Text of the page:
Lo these many Moons ago, I promised to review Hunt for the Skinwalker by Colm Kelleher and George Knapp. After much lollygagging, I finally decided to set cursor to screen and write it.
The book looks at a ranch in Utah that has had all manner of bizarre goings-on. What I dig about this book, and which places it a cut (or more) above similar books on the paranormal and/or strange, is how well-structured it is. It's methodically written, and is well-sourced. It also reads like a damned good fiction piece, with tough ranchers confronting the unknown, Indian legends, and housing developments built on the graves of Masonic buffalo soldiers(!).
That last bit is pretty friggin' interesting; turns out a contingent of the 9th Cavalry was stationed there in the 1880s, led by one of Custer's officers who wasn't at the Little Big Horn. His troops were all black, and all Masons. There's the germ of a cool story there. It's too bad there isn't more about it, but it's tangential, at best, to the main focus of the book. If someone were to write a book about that unit, I'd definitely read it.
A scientific team financed by Bob Bigelow, who, among other things, is currently working on (via his company) reusable spacecraft modules, is dispatched to the Uintah Valley. A ranch family was plagued with giant invulnerable wolves, poltergeists, UFOs, and - inevitably - cattle mutilations. The scientific team set up shop, with Bigelow eventually buying the ranch for his National Institute for Discovery Science organization. The strangeness continued for a while - portals opening in the sky, dark creatures crawling from other portals in the ground, man-sized flying creatures roosting in trees, hunting dogs burned to cinders or disappearing, cattle somehow stuffed into house trailers...the place seemed to be the epicenter for just about every paranormal phenomenon one could think of.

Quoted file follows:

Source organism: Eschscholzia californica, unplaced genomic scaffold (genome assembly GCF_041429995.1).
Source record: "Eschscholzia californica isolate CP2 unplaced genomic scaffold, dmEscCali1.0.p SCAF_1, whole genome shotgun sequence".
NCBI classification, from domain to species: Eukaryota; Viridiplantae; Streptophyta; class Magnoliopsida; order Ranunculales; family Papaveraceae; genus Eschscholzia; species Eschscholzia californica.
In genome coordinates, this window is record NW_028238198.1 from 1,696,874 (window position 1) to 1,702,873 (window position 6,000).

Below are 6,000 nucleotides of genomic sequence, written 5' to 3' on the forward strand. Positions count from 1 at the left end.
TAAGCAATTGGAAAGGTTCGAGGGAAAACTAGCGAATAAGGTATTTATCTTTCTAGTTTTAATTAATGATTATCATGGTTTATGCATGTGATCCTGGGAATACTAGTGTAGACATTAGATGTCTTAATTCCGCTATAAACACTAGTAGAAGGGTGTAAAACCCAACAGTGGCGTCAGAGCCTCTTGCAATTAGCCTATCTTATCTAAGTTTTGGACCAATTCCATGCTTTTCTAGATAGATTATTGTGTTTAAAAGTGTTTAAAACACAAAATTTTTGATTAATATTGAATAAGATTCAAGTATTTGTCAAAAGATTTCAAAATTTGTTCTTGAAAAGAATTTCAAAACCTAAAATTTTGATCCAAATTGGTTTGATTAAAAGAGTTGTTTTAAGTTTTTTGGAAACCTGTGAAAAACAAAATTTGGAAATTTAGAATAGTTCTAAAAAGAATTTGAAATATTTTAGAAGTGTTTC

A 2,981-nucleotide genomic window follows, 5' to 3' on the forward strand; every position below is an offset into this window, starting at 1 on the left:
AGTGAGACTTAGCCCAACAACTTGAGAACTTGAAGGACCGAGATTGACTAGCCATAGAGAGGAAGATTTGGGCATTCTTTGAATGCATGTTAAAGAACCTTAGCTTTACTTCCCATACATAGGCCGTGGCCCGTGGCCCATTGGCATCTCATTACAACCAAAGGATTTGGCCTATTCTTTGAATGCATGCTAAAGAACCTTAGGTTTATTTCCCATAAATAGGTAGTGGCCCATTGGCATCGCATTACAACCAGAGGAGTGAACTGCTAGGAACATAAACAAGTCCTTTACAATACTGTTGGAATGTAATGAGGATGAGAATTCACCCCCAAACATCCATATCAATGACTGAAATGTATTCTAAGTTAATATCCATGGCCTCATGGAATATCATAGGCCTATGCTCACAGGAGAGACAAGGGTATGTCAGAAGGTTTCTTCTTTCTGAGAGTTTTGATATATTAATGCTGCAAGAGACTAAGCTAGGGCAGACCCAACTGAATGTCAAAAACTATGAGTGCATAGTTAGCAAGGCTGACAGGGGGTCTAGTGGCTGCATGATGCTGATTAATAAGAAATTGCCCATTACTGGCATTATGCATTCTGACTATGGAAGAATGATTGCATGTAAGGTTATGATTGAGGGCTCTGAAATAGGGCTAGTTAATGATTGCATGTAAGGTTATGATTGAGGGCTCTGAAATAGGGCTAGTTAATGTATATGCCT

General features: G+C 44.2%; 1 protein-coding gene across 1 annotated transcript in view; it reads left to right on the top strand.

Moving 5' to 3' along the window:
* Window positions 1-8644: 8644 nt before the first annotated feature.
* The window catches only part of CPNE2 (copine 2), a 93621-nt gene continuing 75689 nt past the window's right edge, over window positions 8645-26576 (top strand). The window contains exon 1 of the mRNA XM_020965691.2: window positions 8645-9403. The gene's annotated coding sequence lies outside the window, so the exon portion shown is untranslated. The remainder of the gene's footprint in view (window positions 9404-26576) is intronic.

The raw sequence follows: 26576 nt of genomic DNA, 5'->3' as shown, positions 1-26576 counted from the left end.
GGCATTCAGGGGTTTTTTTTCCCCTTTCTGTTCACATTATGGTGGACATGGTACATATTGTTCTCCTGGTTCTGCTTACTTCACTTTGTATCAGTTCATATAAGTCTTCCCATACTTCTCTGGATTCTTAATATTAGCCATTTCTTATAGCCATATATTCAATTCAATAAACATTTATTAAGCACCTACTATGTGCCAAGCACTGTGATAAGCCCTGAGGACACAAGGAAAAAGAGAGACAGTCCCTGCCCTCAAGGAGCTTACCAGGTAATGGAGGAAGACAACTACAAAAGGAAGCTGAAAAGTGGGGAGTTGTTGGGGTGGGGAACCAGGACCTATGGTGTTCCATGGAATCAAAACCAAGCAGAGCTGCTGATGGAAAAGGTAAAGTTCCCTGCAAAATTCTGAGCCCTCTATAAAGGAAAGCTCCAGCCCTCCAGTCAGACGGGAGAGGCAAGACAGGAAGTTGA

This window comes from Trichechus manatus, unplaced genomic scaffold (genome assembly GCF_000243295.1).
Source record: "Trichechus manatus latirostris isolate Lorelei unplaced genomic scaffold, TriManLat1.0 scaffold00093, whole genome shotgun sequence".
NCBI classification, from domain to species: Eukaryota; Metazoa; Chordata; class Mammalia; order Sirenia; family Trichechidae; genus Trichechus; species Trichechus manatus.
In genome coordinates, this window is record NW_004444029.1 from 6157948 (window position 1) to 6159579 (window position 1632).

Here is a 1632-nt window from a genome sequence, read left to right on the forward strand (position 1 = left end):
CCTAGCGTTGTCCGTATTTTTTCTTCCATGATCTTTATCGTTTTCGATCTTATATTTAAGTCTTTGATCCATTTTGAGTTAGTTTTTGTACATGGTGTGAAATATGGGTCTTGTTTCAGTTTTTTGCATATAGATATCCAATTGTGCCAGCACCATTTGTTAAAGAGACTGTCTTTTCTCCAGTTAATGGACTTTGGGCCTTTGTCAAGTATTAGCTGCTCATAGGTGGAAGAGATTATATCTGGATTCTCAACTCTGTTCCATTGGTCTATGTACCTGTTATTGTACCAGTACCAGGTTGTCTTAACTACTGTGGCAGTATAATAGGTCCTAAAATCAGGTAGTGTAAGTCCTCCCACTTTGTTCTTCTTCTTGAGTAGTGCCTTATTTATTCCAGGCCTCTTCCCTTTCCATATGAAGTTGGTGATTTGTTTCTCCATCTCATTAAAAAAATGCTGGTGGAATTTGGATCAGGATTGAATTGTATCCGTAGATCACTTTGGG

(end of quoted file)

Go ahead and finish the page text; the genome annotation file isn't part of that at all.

Then those phenomena stopped.
The book paints an intriguing picture of the entire region, which seems awash in what I've heard called "high strangeness," but ultimately leaves its questions unanswered. I mean, how could it not? We'd have heard about it long before the book hit publication had the team discovered the root cause of...well, any given occurrence. In the end, though, the book left me wanting more. That's not bad. Knapp is a well-known investigative journalist - including of the strange and paranormal - in Nevada, and has indicated he's interested in delving into similar subjects in a future book. Knapp is, in my opinion, a cut above most authors in the field of the paranormal, exercising journalistic rigor too often missing in the field. I could see his mark quite clearly upon this book, which makes it a must-read for anyone interested in these subjects. It's creepy and eerie, and there are no neat, tidy answers, which makes it ultimately unsettling. Fun stuff!